Home / Cameras / Camera / Casio Exilim EX-FH100

Casio Exilim EX-FH100 review




Our Score:


User Score:

Casio introduced its high-speed CMOS sensor technology with the revolutionary Exilim EX-F1, launched just over two years ago. It followed it up early in 2009 with the EX-FC100 premium ultra-compact, and the EX-FH20, a more compact super-zoom model. Having demonstrated that it works in both those formats, Casio has now applied the same technology to the lucrative and highly competitive long-zoom compact, or “travel camera” market. The result is the Exilim EX-FH100, a 10x zoom, 10 megapixel compact camera offering a huge range of features.

The FH100 will be competing against some very popular and well-established cameras, including Casio's own EX-H series, such as the new EX-H15 (£190) that I reviewed last week. Rivals from other manufacturers include the immensely popular Panasonic TZ10 (£240) and TZ8 (£210), as well as the Samsung WB550 (£150) and WB650 (£250), the Canon SX210 IS (£210), the Olympus mju 9000 (£240), the Nikon S8000 (£190), the Sony HX5 (£264) and the newly-announced Pentax RZ10, as well as a number of others. Against this competition the FH100's asking price of £249 may seem a little expensive, but it does offer some features that none of its rivals can match.

Casio Exilim EX-FH100 front

The design of the FH100 clearly owes a lot to the shape of the EX-H15 and its predecessor the H10, but the resemblance is mostly superficial. Like the H15 it has a strong body made mostly of aluminium with plastic on the top panel, it has the same three-inch LCD monitor (although only 230k resolution), and the lens certainly appears to be the same as the H15, a flush-folding 10x zoom f/3.2 – f/5.7 11-element construction with aspherical elements and a focal length range equivalent to 24-240mm. However there the resemblance ends, because the FH100 includes a much wider range of controls reflecting its more serious remit.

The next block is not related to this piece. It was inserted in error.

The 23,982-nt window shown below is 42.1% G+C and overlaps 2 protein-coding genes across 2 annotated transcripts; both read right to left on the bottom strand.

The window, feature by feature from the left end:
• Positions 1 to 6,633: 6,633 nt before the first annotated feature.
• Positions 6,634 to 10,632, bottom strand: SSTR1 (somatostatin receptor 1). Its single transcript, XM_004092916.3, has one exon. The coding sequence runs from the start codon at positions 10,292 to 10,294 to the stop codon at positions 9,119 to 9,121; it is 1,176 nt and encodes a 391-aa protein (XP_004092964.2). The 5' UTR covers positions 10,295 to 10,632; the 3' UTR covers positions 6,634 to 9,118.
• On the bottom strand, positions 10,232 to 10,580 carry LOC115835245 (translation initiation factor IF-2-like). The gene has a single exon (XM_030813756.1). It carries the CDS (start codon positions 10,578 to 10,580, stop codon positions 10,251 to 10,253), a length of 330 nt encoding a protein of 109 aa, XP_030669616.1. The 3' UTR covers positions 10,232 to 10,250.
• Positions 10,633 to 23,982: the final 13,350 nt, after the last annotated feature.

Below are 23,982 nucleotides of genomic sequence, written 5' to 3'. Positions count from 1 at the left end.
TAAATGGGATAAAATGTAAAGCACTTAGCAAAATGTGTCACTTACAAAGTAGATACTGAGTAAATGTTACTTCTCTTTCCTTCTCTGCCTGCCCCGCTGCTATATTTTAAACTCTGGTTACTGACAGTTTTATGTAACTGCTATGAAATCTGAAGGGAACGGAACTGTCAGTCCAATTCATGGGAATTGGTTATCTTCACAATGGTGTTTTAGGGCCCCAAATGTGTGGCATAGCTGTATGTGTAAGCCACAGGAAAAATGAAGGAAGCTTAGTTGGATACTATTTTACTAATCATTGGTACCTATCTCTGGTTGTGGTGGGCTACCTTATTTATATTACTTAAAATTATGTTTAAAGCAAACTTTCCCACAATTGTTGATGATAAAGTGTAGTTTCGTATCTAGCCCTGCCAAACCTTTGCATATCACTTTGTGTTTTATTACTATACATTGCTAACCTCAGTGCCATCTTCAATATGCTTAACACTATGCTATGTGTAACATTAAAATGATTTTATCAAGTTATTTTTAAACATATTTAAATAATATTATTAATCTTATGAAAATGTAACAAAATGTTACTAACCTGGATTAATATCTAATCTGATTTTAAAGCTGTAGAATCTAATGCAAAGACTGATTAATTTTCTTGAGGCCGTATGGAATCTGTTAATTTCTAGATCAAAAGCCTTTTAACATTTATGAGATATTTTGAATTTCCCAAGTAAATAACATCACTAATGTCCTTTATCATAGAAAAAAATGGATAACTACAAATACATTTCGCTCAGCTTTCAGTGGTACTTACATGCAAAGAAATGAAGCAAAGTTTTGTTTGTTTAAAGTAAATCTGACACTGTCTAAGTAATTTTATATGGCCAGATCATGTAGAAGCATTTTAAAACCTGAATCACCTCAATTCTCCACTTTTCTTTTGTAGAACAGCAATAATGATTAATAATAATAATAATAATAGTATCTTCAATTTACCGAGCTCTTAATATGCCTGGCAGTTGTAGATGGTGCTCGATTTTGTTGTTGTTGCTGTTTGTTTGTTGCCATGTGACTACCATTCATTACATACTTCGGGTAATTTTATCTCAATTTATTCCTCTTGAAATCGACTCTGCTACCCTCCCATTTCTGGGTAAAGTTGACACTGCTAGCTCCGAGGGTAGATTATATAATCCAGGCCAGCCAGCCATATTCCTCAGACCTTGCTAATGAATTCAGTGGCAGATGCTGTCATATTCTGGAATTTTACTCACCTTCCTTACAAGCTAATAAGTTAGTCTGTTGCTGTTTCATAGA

the near side

September 21, 2010, 5:27 pm

Did I miss it in the review? Can the zoom be changed during video recording?

Thanks for all your (usually) excellent reviews.

John Wards

September 21, 2010, 8:02 pm

Love the addition of usually...

Passive aggressive much ;-)

Wasn't too impressed with the high ISO performance, but the detail looks good.


September 21, 2010, 8:51 pm

Great review. Casio seem to be the only company that puts some massive capacity batteries on there cameras which is good! The let down for me is no mic while zooming in on video mode. RRR


November 21, 2010, 10:59 pm

Well, I bought one about ten days ago, and it certainly is a very nice camera. Sits well in the hand, tough body, good lens, excellent picture quality, long battery life. Niggles? Writing RAW files takes an age, start-up time is quite slow, and its USB lead has a proprietary connector (why do manufacturers do this?). So far, I am very impressed.


December 29, 2010, 3:01 am

Camera really is excellent, all the three areas of exposure are easily found with one paw, namely ISO/aperture and shutter speed. A very clever camera with lots of other things hidden too, such as the ability to reduce flash strength, good for flash portraits etc.

I'm also impressed with battery life though as Rob1n quite rightly says, why the heck do firms go for proprietary leads. . .

I did a lot of research into this camera and I must admit, I think I made the right choice. Haven't played around with the vid yet, will write a review for it when that happens.

comments powered by Disqus